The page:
I dreamt of her last night. The woman on the right, my Nana. I have very few pictures of my paternal grandmother, other than a couple of images recently resurrected from some old negatives. In this one she stands nervously, a new mother in her late 20's looking on at her disapproving mother-in-law and husband.
In my dream I was back in the house where she raised her children. A lovely wooden villa, on a generous sized plot, in a small town. My child eye found the home dreadfully old fashioned, dusty and dark. But as my adult mind journeys through the modest property, in the right location it would be a dream to own now - bay windows, dark wooden paneling, a cozy dinning room complete with two comfortable chairs around the fireplace, an oak dinning table that easily sat eight and a matching sideboard that housed The Good Silver and other such precious domestic items bought out for special occasions.
How I’d covert the garden now! Not my aunt’s precious rose collection lining the driveway but the big vegetable patch out the back - with the fertile soil it grew enough produce to supplement the needs of a family of six through the depression and war rationing years. There were chooks of course at that time, recycling the table scraps and laying golden yolked eggs. I remember eating crab apples from the tree that hung over the back fence, picking lemons from the abundant old trees three times my height and digging up the maiden haired ferns that thrived in the dappled light below to re-house in a pot in my bedroom.
I never knew my grandfather, he met his fate with the pointy end of a bus after a day at the races not long after I was born. But his presence was enshrined in the shed built onto the side of the garage. It must be 35 years since I was last in that space but I can still smell the potent aroma of metal, oil and wood dust. The workshop remained frozen, with the old vice on the wooden bench, tools neatly placed on the wall and in the drawers and so many exciting finds for a small child - a collection of old broken watches being the one that stays strongest in my memory.
But it's my grandmother's story that haunts my current memories. I never warmed to her as a child. Unlike my welcoming, doughy archetypal maternal grandma, this one was lean and edgy. She’d not had an easy life, raised during “the Troubles” in Northern Ireland by a wicked step-mother and her awful children. But Nana did bake some great meals - pork roasts with homegrown green beans, roast chicken minced with onion and mixed with mayonnaise in white bread sandwiches, date scones, chocolate cake and other such delights. But I sensed she never escaped the tragedy of her past.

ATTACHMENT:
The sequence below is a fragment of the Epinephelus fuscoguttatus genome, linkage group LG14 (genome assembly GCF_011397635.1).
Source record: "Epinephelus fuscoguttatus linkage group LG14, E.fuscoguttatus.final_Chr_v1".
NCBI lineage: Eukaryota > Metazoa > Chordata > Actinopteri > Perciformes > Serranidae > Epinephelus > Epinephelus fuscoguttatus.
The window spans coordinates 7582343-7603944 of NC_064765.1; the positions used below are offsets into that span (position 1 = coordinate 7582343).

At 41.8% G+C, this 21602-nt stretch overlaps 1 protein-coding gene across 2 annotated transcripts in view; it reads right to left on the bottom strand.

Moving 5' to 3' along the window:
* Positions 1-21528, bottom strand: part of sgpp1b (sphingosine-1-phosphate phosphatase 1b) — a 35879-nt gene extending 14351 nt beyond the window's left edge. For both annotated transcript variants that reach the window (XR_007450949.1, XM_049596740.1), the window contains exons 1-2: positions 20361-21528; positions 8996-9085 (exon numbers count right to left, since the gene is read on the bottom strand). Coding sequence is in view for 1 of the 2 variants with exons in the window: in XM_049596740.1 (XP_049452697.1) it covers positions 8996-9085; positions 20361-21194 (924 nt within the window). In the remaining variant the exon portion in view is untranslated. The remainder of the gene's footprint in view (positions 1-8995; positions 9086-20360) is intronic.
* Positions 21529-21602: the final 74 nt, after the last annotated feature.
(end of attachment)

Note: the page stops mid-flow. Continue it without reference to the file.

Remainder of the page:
While I spent two weeks following the tourist route in Ireland, having a blast. I spent all of two hours in Northern Ireland, the time it took to travel by bus through Belfast and wait at the railway station for a train to take us to the ferry to Scotland. I had no desire to visit Derry where my Nana was born and raised. It was the ‘80’s, the north still wasn’t safe and well, they had even weirder accents than in the south! A week after my transit through Belfast, the station I’d spent an hour or so passing the time was bombed. Of course Derry would have been much safer.
Nana lived to 97 years old, the last dozen or so lost to Alzheimers. I never unearthed her story and the little that remains is fragmented to the point of one-liners. The horror of seeing the Union Jack burnt as a child, snippets of farm life and a mysterious breakdown that sent her to a sanatorium to restore her mental health while her children were young.
I’ve never had a sense of my UK ancestory, though claimed it with gusto to get an open visa enabling me to live in England for as long as I liked. This woman who contributed to a quarter of my DNA remains much of a mystery.
* This post may have been prompted by Kat's recent musings on hybridity. I’ve been thinking about place, home and heritage a lot lately.